Users gain a voice with NLI

There’s no denying that Apple’s Siri technology has brought the benefits of natural language interaction (NLI) to a much broader market.

But what do Siri users actually use the technology for?

US research firm Park Associates has conducted an interesting survey of users of the iPhone 4S, the first Apple device to come with the Siri voice-activated assistant.

Unsurprisingly, perhaps, it finds that Siri usage tends to mirror how people use their iPhone. Using the assistant to make phone calls and send text messages are the top applications. Roughly a third of 4S owners use Siri to place phone calls, send text messages, or look up information daily or almost daily.

Overall, the survey finds that Siri is “clearly a hit” among the user base – although, of course, one has to remember that, by definition, these people are early adopters as the iPhone 4S was only launched in October 2011.

So, what is next – will NLI technology such as Apple’s Siri and Artificial Solutions’ Teneo accelerate the adoption of voice-activated assistants on a broader range of consumer devices?

Well, many pundits argue that this will be the case and to underline the point, Apple is already rumored to be developing a TV with Siri technology.

This raises the question of whether the emergence of NLI, will, as many industry watchers predict, usher in a new generation of voice-driven apps covering a wide range of consumer needs. One of the defining factors on whether this new interface will truly take off as predicted depends on how intelligent and capable it turns out to be. Speech recognition software has existed for many years – you can ask your mobile to phone home, instruct your car to change the radio station and even use speech recognition technology for niche professional applications – transcribing physicians’ patient notes for example is a classic. But to be honest, it has not become widely adopted. So why is this?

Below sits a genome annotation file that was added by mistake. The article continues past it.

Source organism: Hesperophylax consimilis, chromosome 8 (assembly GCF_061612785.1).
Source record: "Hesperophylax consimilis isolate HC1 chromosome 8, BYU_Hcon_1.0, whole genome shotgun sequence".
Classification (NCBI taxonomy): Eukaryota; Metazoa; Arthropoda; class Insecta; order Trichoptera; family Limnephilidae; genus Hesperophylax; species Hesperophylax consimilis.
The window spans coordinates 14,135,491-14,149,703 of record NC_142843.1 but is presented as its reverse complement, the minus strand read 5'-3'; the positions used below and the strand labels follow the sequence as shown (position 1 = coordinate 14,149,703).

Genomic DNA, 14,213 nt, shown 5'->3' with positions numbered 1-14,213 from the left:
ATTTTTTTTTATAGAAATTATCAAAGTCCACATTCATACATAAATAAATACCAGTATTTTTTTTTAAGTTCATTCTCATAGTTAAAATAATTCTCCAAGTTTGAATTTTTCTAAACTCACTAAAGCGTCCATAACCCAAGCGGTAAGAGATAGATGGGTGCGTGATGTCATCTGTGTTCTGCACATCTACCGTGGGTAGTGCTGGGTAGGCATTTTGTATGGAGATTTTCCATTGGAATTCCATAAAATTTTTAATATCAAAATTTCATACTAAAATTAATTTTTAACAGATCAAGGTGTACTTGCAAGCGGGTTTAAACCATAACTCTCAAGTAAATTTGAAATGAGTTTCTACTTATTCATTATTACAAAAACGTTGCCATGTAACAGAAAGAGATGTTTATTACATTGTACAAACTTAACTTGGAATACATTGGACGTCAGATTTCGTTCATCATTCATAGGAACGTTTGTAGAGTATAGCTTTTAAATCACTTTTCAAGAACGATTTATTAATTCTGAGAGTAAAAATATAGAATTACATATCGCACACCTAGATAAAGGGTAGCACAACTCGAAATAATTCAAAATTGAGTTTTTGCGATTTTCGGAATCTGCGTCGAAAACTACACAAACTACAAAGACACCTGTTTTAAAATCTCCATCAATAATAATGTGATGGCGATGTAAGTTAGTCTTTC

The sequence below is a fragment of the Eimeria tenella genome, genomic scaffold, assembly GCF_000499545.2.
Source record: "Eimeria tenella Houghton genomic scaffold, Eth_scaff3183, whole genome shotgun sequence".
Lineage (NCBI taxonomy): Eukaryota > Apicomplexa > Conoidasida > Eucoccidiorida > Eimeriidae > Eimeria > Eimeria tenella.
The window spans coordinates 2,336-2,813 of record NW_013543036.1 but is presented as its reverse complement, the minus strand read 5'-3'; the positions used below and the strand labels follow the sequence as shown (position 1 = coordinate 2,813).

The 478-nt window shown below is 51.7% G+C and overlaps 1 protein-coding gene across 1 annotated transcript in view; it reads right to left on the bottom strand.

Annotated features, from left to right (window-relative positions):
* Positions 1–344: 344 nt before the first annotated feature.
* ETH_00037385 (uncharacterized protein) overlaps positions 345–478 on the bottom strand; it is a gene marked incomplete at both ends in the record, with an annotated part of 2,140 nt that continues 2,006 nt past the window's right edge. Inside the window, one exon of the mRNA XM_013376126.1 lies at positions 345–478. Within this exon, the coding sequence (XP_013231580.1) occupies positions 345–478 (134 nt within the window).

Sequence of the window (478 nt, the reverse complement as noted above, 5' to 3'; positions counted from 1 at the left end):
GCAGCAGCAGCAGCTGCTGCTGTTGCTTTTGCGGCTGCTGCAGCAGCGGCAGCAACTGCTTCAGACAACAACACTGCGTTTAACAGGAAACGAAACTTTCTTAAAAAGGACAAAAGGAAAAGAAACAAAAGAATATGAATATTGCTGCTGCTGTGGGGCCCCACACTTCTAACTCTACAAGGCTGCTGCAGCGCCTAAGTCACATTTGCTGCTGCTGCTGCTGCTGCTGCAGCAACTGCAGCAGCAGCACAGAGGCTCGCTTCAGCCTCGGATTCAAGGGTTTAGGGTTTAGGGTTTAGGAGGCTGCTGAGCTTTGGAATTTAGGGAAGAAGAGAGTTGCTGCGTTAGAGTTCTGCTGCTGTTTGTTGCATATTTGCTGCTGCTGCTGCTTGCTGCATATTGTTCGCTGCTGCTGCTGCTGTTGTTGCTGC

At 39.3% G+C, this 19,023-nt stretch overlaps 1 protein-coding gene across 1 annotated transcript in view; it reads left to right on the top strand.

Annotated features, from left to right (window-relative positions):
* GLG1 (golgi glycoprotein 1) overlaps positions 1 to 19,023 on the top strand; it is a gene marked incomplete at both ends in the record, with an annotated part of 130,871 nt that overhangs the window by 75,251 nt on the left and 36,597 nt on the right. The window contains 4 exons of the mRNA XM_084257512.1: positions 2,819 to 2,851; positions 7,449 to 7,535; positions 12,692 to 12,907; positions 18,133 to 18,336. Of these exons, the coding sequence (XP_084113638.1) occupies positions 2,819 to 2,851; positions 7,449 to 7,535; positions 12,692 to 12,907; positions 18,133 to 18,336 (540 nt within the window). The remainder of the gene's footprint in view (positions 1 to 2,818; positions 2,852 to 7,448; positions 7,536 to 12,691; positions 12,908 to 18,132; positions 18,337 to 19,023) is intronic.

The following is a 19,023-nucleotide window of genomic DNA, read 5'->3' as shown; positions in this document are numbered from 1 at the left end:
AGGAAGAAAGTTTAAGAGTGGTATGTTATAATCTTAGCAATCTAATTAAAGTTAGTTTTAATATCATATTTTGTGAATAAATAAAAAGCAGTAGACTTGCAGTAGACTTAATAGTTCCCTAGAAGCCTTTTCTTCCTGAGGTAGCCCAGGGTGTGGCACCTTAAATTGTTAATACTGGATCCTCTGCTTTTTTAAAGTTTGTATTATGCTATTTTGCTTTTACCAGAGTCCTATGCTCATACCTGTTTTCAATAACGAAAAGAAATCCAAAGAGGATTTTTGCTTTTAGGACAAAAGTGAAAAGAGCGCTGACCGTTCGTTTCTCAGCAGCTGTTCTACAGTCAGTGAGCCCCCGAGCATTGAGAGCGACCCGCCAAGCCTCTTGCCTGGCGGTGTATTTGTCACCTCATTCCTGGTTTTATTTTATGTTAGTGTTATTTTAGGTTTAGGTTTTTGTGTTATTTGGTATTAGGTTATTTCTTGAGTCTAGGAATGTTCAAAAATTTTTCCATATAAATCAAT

I think what is really needed is a technology that allows consumers to interact with their consumer electronics in a conversational, natural language way, for it to respond intelligently and for it to be capable of actioning a user’s instructions. However, for it to be able to do this, it needs that intelligent component – in short, in needs the ability to act in a human-like manner.

That’s where NLI technology comes in.

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